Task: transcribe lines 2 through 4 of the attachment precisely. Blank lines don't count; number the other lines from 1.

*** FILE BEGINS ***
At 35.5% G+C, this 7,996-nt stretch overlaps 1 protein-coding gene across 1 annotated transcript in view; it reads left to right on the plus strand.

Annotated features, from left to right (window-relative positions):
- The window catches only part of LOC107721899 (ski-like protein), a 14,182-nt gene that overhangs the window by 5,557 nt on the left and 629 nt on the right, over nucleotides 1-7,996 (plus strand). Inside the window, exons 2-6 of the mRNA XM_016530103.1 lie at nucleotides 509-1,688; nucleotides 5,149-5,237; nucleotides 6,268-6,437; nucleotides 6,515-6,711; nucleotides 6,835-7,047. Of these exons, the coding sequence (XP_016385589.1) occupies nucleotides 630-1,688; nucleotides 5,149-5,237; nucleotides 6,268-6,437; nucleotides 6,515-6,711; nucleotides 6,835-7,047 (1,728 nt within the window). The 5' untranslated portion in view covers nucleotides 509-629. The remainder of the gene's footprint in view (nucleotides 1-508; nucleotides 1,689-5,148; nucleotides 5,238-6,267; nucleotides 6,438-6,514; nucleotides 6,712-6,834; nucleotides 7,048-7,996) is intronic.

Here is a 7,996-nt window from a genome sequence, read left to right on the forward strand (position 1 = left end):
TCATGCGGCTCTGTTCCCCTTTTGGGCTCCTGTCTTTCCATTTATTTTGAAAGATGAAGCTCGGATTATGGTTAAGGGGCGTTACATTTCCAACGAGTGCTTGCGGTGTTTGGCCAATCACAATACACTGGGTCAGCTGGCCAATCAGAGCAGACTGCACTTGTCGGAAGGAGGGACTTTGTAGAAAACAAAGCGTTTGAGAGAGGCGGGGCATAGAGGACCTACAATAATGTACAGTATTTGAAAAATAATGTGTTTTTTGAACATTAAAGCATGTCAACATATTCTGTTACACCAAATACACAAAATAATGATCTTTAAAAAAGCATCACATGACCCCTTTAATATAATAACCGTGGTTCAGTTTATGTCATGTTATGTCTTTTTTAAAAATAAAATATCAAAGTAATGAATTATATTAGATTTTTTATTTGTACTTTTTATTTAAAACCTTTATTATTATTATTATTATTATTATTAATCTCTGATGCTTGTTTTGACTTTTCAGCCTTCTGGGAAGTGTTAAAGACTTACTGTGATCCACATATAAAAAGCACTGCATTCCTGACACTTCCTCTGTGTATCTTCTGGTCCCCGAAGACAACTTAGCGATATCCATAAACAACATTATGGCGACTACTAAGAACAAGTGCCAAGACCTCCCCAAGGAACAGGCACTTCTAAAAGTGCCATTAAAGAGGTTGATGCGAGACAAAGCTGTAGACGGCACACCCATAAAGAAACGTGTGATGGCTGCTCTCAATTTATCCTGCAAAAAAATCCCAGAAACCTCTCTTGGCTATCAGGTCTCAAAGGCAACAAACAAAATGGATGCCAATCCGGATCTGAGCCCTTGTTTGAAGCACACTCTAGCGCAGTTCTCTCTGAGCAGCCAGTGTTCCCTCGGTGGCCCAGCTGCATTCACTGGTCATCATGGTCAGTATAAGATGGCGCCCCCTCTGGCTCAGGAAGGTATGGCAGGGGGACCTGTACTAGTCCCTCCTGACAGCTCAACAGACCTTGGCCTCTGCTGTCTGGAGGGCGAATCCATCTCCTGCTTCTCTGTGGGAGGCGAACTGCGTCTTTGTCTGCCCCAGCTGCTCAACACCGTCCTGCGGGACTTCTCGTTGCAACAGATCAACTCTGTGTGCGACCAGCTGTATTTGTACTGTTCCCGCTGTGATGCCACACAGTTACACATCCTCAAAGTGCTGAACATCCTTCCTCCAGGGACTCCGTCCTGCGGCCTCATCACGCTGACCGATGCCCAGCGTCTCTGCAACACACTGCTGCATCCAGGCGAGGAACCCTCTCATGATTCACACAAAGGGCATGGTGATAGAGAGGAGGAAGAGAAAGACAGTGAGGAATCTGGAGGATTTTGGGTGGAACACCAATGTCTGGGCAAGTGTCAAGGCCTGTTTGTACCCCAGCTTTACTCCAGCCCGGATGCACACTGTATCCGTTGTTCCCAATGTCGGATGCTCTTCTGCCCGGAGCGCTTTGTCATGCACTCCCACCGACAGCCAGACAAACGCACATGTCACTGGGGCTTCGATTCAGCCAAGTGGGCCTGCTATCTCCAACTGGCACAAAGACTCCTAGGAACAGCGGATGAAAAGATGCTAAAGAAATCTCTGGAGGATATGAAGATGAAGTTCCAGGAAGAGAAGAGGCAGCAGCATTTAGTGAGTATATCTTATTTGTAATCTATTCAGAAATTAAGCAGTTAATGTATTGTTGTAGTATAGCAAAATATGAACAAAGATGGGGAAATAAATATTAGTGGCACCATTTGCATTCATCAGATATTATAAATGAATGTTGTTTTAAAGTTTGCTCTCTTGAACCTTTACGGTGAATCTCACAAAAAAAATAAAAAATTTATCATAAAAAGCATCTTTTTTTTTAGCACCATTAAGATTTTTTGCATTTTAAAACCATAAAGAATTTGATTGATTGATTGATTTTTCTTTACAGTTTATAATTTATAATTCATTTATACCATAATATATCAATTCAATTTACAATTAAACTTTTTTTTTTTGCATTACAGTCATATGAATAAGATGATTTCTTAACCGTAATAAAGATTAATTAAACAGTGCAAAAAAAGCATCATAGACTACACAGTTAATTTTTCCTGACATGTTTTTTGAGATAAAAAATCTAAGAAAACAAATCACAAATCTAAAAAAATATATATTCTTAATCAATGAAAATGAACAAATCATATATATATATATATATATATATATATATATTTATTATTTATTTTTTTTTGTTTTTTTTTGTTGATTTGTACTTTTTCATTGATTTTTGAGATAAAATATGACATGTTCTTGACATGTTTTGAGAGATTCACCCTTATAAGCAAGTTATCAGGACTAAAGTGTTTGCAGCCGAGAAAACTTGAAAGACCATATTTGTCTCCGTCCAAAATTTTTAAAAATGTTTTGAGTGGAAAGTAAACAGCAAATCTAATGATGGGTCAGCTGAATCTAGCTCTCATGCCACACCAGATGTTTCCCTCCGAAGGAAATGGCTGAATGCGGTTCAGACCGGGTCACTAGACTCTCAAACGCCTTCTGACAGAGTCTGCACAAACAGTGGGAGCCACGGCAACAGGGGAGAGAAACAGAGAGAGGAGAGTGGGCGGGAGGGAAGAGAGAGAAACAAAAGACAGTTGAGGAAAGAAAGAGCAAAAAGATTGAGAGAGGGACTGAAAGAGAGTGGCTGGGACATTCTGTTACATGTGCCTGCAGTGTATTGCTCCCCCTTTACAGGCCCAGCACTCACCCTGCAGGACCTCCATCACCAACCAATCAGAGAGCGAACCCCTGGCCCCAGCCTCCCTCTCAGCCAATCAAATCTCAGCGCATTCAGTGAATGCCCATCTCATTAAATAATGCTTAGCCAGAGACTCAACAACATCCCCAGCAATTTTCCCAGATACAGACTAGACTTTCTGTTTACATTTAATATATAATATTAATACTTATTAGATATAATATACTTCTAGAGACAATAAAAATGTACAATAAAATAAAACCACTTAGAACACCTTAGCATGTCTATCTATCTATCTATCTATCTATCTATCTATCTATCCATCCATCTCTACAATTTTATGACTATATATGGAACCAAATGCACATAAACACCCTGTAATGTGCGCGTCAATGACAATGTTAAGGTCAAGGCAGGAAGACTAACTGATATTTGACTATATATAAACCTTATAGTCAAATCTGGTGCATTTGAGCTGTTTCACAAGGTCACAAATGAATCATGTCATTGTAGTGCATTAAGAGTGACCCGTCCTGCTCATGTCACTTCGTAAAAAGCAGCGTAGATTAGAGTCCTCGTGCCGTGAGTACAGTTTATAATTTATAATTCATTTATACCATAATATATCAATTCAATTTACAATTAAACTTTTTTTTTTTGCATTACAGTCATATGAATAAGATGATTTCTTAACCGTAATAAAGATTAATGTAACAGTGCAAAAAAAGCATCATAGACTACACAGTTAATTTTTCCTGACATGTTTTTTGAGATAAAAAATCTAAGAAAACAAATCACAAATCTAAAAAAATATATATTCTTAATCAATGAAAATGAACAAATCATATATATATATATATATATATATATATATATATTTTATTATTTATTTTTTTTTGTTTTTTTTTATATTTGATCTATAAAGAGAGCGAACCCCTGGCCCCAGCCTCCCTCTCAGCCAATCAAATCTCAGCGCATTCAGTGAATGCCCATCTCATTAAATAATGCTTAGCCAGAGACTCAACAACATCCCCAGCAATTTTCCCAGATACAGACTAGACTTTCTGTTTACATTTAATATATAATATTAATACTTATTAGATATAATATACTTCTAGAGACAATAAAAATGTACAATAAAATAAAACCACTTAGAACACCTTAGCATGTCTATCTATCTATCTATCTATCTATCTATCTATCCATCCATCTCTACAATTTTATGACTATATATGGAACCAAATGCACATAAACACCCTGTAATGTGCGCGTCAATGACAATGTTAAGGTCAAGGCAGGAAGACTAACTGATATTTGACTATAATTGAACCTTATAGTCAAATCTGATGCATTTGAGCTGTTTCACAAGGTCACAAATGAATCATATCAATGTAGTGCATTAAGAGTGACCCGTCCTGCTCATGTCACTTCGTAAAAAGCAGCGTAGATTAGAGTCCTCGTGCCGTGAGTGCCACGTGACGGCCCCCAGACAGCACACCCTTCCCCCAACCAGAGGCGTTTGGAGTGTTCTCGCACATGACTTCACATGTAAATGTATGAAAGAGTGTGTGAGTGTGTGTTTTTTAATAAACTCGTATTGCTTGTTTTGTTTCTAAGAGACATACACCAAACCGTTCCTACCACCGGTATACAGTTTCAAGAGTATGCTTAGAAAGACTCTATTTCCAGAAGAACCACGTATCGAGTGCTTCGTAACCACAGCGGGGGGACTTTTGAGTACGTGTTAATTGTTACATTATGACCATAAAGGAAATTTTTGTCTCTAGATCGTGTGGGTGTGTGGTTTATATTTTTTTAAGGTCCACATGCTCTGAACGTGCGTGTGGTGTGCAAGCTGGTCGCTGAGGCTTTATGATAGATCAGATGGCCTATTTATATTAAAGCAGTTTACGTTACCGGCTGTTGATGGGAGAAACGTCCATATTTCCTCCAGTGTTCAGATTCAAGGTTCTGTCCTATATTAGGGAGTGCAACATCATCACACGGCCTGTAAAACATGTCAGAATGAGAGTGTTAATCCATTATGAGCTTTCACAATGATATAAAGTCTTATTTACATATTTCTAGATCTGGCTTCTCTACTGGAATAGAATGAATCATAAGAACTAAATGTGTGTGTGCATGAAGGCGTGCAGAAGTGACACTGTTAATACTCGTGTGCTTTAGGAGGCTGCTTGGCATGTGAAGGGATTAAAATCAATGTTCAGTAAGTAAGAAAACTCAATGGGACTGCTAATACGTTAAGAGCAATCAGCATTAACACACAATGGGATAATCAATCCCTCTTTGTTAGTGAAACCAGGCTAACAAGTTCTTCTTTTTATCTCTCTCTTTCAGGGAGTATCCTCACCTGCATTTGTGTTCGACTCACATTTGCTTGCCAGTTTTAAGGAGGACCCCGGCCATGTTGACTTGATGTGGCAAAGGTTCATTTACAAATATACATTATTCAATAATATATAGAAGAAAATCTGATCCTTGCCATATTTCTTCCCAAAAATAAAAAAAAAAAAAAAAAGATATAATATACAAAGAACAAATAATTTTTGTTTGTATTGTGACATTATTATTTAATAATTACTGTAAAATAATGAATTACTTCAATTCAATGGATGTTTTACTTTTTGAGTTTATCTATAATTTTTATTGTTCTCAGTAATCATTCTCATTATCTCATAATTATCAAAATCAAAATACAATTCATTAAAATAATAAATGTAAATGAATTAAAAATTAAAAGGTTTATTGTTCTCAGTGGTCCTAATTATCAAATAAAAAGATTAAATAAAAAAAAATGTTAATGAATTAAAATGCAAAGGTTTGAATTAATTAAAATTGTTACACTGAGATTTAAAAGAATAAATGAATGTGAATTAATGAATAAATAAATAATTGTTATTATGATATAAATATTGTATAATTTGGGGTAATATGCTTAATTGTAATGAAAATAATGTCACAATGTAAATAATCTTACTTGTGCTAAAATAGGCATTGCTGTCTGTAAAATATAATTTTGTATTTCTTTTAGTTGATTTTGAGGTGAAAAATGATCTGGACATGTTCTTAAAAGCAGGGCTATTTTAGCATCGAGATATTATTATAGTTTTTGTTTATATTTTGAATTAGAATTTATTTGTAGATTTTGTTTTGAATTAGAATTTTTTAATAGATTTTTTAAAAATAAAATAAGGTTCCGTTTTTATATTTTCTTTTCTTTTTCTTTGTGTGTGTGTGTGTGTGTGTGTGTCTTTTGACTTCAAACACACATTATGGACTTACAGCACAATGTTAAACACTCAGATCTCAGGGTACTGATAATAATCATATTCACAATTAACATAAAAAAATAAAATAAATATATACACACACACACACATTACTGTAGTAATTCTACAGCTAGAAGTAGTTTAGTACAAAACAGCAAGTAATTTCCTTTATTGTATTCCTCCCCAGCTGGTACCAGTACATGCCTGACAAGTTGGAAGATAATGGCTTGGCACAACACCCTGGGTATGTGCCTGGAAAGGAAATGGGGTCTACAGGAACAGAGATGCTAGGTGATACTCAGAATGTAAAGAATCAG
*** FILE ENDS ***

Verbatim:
Annotated features, from left to right (window-relative positions):
- The window catches only part of LOC107721899 (ski-like protein), a 14,182-nt gene that overhangs the window by 5,557 nt on the left and 629 nt on the right, over nucleotides 1-7,996 (plus strand). Inside the window, exons 2-6 of the mRNA XM_016530103.1 lie at nucleotides 509-1,688; nucleotides 5,149-5,237; nucleotides 6,268-6,437; nucleotides 6,515-6,711; nucleotides 6,835-7,047. Of these exons, the coding sequence (XP_016385589.1) occupies nucleotides 630-1,688; nucleotides 5,149-5,237; nucleotides 6,268-6,437; nucleotides 6,515-6,711; nucleotides 6,835-7,047 (1,728 nt within the window). The 5' untranslated portion in view covers nucleotides 509-629. The remainder of the gene's footprint in view (nucleotides 1-508; nucleotides 1,689-5,148; nucleotides 5,238-6,267; nucleotides 6,438-6,514; nucleotides 6,712-6,834; nucleotides 7,048-7,996) is intronic.

Here is a 7,996-nt window from a genome sequence, read left to right on the forward strand (position 1 = left end):